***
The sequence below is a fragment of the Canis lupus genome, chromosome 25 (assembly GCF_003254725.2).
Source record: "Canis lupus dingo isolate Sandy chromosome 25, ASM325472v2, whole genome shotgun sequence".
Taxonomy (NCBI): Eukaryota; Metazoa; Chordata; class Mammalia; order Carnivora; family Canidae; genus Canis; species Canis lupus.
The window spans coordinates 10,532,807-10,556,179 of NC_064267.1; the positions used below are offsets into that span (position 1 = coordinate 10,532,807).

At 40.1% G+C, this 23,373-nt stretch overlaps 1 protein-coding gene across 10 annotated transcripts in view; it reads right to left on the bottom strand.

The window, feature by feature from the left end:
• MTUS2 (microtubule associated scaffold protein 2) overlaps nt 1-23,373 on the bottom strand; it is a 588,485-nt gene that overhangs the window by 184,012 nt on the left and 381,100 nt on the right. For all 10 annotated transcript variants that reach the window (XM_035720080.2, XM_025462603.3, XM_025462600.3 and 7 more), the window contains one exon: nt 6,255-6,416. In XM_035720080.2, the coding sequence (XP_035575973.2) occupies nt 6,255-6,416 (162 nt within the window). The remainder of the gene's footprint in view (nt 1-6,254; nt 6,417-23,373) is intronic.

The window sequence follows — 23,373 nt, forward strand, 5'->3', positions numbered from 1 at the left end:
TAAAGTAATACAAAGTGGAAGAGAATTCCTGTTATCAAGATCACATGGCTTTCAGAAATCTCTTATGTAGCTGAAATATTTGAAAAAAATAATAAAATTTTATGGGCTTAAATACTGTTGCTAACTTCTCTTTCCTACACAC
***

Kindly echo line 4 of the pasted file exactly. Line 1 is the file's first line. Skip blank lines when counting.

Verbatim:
The window spans coordinates 10,532,807-10,556,179 of NC_064267.1; the positions used below are offsets into that span (position 1 = coordinate 10,532,807).